Alasdair Whyte:

Mark Kelly is asking will we see new entrants into the helicopter leasing space?

Crispin Maunder:

I think it's an interesting market. I still think the value proposition is there, residual values whatever Sara comes up with later on. I mean the extravagancy consensus view is 30 years, and maybe that's challengeable today, but it's considerably longer than fixed aircraft where I suggest even economic lies for 20 years is being challenged now and spared, certainly on wide bodies. I think the technology cycle is a far more reliable cycle than this constant upgrading and indeed this what I call a transatlantic battle between airbus and boeing, each tried to outdo the other. I think we have a more mature OEM sector it's far more collaborative in a lot of respects. Yes we see sort of head-to-head competition on things like the 175 and the 189, but generally they are not completely on top of each other like you have with the A320, 737 or 350 and 787. I think the general outlook for this business is therefore more stable and I think it's certainly an extremely interesting market with regard to investors coming in. Also of course you know we're a very different market to the airline market where the airline market is reliant on the passenger that's us and we're very fickle, so you might have a 10-year relationship with an airline when you finance an aircraft, but you don't know what the management's going to be doing in five years’ time. Whereas a lot of for example EMS contracts that the lessors get tend to get very much involved with their tenure relationships with either a government or sometimes an old company. Some of the contracts are ten years longer - search and rescue and the like so it's much more analogous I would say to the old airline business back in the 70s and 80s where you could identify your customers customer and that customer's customer quite often is a good investment grade customer so that provides the stability and of course, once the helicopter is embedded into an operation, it's like a cog uh within a machine. Everyone's interest is to make sure that that cog just does what it does, it's well-oiled and it therefore performs its role in the industrial cycle, be it EMS or offshore oil and gas or whatever.

Alasdair Whyte:

Okay more questions for you: Jeremy Cox says the insurance market rate surprised you recently?

Crispin Maunder:

Well that's more of an operator issue than us but yes obviously it's a burden that the operators are having to take on and yes it there has been a substantial increase.

Alasdair Whyte:

Scott Ashton President O2 Aero Acquisitions: is there a market for these legacy aircraft with all the teardowns occurring? What will all these tear-downs do to the MRO supply chain for components?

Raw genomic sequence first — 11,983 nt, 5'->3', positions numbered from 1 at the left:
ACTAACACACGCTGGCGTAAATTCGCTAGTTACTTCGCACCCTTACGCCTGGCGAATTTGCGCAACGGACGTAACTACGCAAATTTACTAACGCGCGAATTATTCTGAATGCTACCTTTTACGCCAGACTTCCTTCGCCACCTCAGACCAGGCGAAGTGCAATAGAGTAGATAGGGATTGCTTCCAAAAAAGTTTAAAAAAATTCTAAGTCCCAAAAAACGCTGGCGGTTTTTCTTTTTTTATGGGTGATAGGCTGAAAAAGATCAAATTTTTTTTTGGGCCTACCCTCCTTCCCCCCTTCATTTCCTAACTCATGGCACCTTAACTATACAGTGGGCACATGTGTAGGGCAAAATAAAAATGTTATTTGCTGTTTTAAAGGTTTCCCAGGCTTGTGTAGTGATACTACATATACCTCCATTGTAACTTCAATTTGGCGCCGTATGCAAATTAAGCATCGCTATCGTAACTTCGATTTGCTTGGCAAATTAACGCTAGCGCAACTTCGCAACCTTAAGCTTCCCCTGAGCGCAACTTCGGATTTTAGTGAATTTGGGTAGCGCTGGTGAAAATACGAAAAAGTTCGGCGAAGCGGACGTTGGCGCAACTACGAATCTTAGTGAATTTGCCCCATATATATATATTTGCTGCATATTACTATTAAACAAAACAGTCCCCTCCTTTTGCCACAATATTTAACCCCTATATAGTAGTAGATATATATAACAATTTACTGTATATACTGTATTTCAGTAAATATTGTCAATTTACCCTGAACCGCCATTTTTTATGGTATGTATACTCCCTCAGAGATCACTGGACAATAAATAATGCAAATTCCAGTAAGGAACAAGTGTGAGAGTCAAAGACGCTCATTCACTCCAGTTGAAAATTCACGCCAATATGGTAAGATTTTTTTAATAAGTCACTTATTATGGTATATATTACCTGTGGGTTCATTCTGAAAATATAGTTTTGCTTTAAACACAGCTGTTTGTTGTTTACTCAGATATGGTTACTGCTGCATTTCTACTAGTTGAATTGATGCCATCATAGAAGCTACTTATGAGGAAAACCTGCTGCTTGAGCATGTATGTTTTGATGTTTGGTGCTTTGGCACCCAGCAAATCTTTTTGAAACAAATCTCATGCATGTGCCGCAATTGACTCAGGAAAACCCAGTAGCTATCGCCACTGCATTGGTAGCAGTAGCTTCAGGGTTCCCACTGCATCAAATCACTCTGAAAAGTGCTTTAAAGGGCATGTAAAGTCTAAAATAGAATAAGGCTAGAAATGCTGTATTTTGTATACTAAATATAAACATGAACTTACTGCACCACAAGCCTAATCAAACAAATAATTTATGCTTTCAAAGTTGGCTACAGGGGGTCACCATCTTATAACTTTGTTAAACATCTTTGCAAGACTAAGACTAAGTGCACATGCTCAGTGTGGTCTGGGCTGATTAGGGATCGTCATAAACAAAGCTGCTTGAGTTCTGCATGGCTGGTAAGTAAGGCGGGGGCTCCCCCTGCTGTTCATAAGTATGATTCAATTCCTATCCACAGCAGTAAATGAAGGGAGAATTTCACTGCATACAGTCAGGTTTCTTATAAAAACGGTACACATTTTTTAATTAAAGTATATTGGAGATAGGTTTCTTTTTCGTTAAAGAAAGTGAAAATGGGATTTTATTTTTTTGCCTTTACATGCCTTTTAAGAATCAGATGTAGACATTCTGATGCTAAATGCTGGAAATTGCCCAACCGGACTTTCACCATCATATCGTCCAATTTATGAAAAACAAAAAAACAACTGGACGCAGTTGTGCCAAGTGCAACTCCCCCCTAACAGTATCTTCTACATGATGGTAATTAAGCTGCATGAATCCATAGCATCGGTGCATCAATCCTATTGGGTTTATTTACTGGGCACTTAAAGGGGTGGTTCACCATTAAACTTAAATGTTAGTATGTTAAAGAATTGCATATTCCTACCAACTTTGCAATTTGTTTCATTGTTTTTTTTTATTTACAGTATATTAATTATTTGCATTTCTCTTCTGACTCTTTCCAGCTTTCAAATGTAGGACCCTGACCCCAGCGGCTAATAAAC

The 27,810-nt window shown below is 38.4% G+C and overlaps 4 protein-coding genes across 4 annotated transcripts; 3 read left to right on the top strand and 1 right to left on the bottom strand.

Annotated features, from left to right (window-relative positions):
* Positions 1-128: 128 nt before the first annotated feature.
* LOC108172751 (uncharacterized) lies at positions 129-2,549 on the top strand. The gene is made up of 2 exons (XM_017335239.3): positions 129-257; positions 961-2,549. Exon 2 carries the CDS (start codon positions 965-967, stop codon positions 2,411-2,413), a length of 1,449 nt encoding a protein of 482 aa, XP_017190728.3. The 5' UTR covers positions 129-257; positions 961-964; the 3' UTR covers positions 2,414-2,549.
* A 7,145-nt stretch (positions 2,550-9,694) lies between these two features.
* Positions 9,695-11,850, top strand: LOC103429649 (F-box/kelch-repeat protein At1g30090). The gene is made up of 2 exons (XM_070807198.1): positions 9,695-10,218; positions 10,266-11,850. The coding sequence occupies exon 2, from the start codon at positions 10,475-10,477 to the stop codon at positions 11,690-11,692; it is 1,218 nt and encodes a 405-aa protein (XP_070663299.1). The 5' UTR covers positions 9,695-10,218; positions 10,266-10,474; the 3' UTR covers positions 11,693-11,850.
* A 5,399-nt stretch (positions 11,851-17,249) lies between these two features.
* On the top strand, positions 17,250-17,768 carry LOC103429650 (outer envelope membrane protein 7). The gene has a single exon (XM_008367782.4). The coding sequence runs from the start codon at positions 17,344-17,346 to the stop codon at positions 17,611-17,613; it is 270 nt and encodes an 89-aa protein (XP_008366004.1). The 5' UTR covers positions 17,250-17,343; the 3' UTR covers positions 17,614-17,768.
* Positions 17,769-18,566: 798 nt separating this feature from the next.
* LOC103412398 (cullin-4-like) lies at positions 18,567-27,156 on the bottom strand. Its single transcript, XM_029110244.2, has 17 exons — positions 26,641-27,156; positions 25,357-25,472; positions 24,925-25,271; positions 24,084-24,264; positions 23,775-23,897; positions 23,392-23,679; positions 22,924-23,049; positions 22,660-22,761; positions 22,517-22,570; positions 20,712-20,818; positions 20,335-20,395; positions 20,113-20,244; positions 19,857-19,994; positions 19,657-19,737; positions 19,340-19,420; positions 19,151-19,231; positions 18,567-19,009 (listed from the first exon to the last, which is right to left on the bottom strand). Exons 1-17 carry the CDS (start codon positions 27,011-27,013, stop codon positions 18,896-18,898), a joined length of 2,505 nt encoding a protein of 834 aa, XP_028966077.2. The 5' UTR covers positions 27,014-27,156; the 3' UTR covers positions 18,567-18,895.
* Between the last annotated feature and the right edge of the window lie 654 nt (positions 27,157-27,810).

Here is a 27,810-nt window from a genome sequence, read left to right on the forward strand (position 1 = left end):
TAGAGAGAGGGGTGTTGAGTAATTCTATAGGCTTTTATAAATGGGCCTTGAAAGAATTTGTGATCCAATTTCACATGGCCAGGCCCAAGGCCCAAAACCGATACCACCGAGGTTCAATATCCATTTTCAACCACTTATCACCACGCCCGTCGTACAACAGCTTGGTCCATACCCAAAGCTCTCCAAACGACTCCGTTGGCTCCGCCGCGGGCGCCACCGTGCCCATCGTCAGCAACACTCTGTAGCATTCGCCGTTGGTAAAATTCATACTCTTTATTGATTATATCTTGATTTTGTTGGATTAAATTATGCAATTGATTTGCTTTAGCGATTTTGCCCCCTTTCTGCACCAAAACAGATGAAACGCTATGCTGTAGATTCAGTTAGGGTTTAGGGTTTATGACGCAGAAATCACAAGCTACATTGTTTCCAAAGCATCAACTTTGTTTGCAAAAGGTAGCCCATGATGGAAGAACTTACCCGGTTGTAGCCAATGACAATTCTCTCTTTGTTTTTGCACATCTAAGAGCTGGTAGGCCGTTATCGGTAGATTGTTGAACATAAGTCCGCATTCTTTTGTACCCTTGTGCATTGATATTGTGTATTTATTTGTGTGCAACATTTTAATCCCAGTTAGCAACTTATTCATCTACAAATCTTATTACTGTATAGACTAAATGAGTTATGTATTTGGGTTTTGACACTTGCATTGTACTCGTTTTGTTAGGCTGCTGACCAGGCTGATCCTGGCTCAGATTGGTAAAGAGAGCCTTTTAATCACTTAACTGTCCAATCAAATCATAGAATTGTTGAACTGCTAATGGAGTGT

Crispin Maunder:

Well I must confess that we are with a few exceptions and in fact only one exception which is 176C which we are actually in the process of parting out. We have some older aircraft which are in our managed portfolio, but the majority of our aircraft we acquired new, so we frankly aren't in that market at the moment so i'm really not the right person to talk to that's really one for maybe Brad or Sebastian.

Alasdair Whyte:

Okay question from uh Bobby Osan: is this time for small operators to take advantage of over capacity? Is this the time for them to get good leasing deals?

Crispin Maunder:

To a certain extent if you wanted to take advantage of the cheaper rates you should have been around about two or three years ago but they have been trending upwards as I said for the last couple of years for the more popular type, but certainly we've seen what i call a proper upcycle from the end of last year.

Alasdair Whyte:

Okay final question from Andre Cohen, CEO Cohen Financial: In evaluating a lease prospect, do you place more reliance on the underlying contract or the credit worthiness of the operator?

Crispin Maunder:

Well certainly we look at the underlying contract and the credit of the end user without doubt, and then we look at the operational capability of our customer being the operator, but obviously there are some operators that you don't need to look through. Bristow as a classic case and Babcock but generally we would do the full due diligence from our customer, their credit standing, their ability to operate and who are they operating for and is the end user going to be around to provide the wherewithal for that contract to continue.

Alasdair Whyte:

Okay actually final comment, congratulations to Jaspal, I see you have a new CEO. What's happened there?

Crispin Maunder:

Well we're just sort of reshaping the business, we've just exited the fixed-wing market which turns out to be rather fortunate but obviously now we are really looking at the fixed-wing market. There could be opportunities next year but LCI has always been a cautious lessor so we're now devoting some senior resources to looking at this market. Mike is now Vice Chairman with the focus on fixed wing but very much involved with me and Jas and Praveen Victorville in the strategy of the business overall but Jas is now in the hot seat as I call it. And Praveen who's moved up from being out of structured finance he's now our CFO. We've all been together for a very long time, it's a fun company and we will work together really without status. We don't use titles but sometimes they're useful as far as a business card is concerned.

Alasdair Whyte:

Thanks so much to Sebastian, Chris, Sarah, Brad and of course Crispin Maunder.

See you soon, thank you very much.